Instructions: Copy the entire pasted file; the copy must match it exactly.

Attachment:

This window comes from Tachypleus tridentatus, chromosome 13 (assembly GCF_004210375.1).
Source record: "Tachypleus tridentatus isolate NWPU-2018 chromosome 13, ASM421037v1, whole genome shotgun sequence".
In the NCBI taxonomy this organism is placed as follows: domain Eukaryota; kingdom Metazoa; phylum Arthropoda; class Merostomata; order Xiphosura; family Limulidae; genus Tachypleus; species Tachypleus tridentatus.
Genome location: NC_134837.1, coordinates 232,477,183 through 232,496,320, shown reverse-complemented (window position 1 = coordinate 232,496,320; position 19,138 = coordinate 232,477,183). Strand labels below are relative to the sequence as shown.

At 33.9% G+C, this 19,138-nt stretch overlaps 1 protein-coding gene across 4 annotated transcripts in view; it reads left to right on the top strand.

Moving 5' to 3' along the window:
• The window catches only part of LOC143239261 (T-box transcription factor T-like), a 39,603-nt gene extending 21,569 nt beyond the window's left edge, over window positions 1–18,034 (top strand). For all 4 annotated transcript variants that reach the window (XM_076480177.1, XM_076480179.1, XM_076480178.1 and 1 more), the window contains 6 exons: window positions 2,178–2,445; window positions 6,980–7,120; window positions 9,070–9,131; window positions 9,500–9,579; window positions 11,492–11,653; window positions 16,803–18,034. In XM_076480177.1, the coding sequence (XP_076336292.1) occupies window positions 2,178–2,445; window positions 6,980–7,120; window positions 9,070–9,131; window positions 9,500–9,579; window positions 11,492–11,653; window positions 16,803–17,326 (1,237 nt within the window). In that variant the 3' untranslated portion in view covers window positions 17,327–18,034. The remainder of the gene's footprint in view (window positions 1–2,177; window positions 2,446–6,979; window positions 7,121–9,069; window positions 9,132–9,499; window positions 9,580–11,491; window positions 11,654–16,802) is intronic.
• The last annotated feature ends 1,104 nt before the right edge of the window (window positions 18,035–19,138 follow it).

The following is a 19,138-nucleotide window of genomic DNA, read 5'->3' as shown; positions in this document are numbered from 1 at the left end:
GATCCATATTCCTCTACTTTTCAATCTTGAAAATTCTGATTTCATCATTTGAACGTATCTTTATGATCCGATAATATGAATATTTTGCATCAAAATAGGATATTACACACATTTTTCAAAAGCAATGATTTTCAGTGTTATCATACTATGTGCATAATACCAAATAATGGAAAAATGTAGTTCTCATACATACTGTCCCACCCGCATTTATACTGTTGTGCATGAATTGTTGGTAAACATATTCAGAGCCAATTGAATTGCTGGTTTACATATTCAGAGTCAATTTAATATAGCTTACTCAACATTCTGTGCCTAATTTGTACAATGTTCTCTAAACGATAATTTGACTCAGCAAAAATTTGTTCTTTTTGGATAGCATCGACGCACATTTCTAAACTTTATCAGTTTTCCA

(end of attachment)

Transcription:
This window comes from Tachypleus tridentatus, chromosome 13 (assembly GCF_004210375.1).
Source record: "Tachypleus tridentatus isolate NWPU-2018 chromosome 13, ASM421037v1, whole genome shotgun sequence".
In the NCBI taxonomy this organism is placed as follows: domain Eukaryota; kingdom Metazoa; phylum Arthropoda; class Merostomata; order Xiphosura; family Limulidae; genus Tachypleus; species Tachypleus tridentatus.
Genome location: NC_134837.1, coordinates 232,477,183 through 232,496,320, shown reverse-complemented (window position 1 = coordinate 232,496,320; position 19,138 = coordinate 232,477,183). Strand labels below are relative to the sequence as shown.

At 33.9% G+C, this 19,138-nt stretch overlaps 1 protein-coding gene across 4 annotated transcripts in view; it reads left to right on the top strand.

Moving 5' to 3' along the window:
• The window catches only part of LOC143239261 (T-box transcription factor T-like), a 39,603-nt gene extending 21,569 nt beyond the window's left edge, over window positions 1–18,034 (top strand). For all 4 annotated transcript variants that reach the window (XM_076480177.1, XM_076480179.1, XM_076480178.1 and 1 more), the window contains 6 exons: window positions 2,178–2,445; window positions 6,980–7,120; window positions 9,070–9,131; window positions 9,500–9,579; window positions 11,492–11,653; window positions 16,803–18,034. In XM_076480177.1, the coding sequence (XP_076336292.1) occupies window positions 2,178–2,445; window positions 6,980–7,120; window positions 9,070–9,131; window positions 9,500–9,579; window positions 11,492–11,653; window positions 16,803–17,326 (1,237 nt within the window). In that variant the 3' untranslated portion in view covers window positions 17,327–18,034. The remainder of the gene's footprint in view (window positions 1–2,177; window positions 2,446–6,979; window positions 7,121–9,069; window positions 9,132–9,499; window positions 9,580–11,491; window positions 11,654–16,802) is intronic.
• The last annotated feature ends 1,104 nt before the right edge of the window (window positions 18,035–19,138 follow it).

The following is a 19,138-nucleotide window of genomic DNA, read 5'->3' as shown; positions in this document are numbered from 1 at the left end:
GATCCATATTCCTCTACTTTTCAATCTTGAAAATTCTGATTTCATCATTTGAACGTATCTTTATGATCCGATAATATGAATATTTTGCATCAAAATAGGATATTACACACATTTTTCAAAAGCAATGATTTTCAGTGTTATCATACTATGTGCATAATACCAAATAATGGAAAAATGTAGTTCTCATACATACTGTCCCACCCGCATTTATACTGTTGTGCATGAATTGTTGGTAAACATATTCAGAGCCAATTGAATTGCTGGTTTACATATTCAGAGTCAATTTAATATAGCTTACTCAACATTCTGTGCCTAATTTGTACAATGTTCTCTAAACGATAATTTGACTCAGCAAAAATTTGTTCTTTTTGGATAGCATCGACGCACATTTCTAAACTTTATCAGTTTTCCA